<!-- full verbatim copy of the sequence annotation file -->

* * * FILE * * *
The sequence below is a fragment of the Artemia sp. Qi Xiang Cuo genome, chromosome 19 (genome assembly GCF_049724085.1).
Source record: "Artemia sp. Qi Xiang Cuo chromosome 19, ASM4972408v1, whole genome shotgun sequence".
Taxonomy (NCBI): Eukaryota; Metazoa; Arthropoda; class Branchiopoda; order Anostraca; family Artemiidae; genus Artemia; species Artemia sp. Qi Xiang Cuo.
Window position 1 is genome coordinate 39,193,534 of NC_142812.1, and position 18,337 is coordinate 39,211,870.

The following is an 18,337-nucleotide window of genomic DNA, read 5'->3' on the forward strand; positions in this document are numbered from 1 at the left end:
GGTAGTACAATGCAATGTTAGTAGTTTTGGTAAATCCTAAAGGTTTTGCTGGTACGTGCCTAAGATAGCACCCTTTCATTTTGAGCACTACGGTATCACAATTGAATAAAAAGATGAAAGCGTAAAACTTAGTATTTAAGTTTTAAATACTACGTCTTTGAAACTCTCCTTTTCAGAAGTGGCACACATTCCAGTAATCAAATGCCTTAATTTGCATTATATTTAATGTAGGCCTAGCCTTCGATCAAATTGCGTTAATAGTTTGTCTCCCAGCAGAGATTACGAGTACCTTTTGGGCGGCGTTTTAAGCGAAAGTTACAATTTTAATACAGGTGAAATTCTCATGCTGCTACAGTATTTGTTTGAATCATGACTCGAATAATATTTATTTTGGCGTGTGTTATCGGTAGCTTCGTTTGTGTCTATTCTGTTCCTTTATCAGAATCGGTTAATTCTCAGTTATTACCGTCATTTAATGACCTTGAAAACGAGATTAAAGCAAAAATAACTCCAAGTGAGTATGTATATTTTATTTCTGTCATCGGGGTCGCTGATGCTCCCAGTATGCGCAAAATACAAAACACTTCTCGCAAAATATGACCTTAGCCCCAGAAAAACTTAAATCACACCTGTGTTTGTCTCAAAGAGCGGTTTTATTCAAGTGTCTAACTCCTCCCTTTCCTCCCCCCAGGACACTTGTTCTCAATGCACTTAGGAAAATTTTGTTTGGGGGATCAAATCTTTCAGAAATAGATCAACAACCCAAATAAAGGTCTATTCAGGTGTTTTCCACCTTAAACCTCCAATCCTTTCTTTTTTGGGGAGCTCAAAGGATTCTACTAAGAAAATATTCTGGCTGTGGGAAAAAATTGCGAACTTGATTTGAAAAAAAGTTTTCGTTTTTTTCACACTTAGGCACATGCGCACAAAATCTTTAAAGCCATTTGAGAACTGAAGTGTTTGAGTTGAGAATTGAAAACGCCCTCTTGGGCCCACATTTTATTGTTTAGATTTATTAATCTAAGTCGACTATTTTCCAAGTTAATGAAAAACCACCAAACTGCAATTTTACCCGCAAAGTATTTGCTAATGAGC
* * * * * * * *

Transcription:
The sequence below is a fragment of the Artemia sp. Qi Xiang Cuo genome, chromosome 19 (genome assembly GCF_049724085.1).
Source record: "Artemia sp. Qi Xiang Cuo chromosome 19, ASM4972408v1, whole genome shotgun sequence".
Taxonomy (NCBI): Eukaryota; Metazoa; Arthropoda; class Branchiopoda; order Anostraca; family Artemiidae; genus Artemia; species Artemia sp. Qi Xiang Cuo.
Window position 1 is genome coordinate 39,193,534 of NC_142812.1, and position 18,337 is coordinate 39,211,870.

The following is an 18,337-nucleotide window of genomic DNA, read 5'->3' on the forward strand; positions in this document are numbered from 1 at the left end:
GGTAGTACAATGCAATGTTAGTAGTTTTGGTAAATCCTAAAGGTTTTGCTGGTACGTGCCTAAGATAGCACCCTTTCATTTTGAGCACTACGGTATCACAATTGAATAAAAAGATGAAAGCGTAAAACTTAGTATTTAAGTTTTAAATACTACGTCTTTGAAACTCTCCTTTTCAGAAGTGGCACACATTCCAGTAATCAAATGCCTTAATTTGCATTATATTTAATGTAGGCCTAGCCTTCGATCAAATTGCGTTAATAGTTTGTCTCCCAGCAGAGATTACGAGTACCTTTTGGGCGGCGTTTTAAGCGAAAGTTACAATTTTAATACAGGTGAAATTCTCATGCTGCTACAGTATTTGTTTGAATCATGACTCGAATAATATTTATTTTGGCGTGTGTTATCGGTAGCTTCGTTTGTGTCTATTCTGTTCCTTTATCAGAATCGGTTAATTCTCAGTTATTACCGTCATTTAATGACCTTGAAAACGAGATTAAAGCAAAAATAACTCCAAGTGAGTATGTATATTTTATTTCTGTCATCGGGGTCGCTGATGCTCCCAGTATGCGCAAAATACAAAACACTTCTCGCAAAATATGACCTTAGCCCCAGAAAAACTTAAATCACACCTGTGTTTGTCTCAAAGAGCGGTTTTATTCAAGTGTCTAACTCCTCCCTTTCCTCCCCCCAGGACACTTGTTCTCAATGCACTTAGGAAAATTTTGTTTGGGGGATCAAATCTTTCAGAAATAGATCAACAACCCAAATAAAGGTCTATTCAGGTGTTTTCCACCTTAAACCTCCAATCCTTTCTTTTTTGGGGAGCTCAAAGGATTCTACTAAGAAAATATTCTGGCTGTGGGAAAAAATTGCGAACTTGATTTGAAAAAAAGTTTTCGTTTTTTTCACACTTAGGCACATGCGCACAAAATCTTTAAAGCCATTTGAGAACTGAAGTGTTTGAGTTGAGAATTGAAAACGCCCTCTTGGGCCCACATTTTATTGTTTAGATTTATTAATCTAAGTCGACTATTTTCCAAGTTAATGAAAAACCACCAAACTGCAATTTTACCCGCAAAGTATTTGCTAATGAGC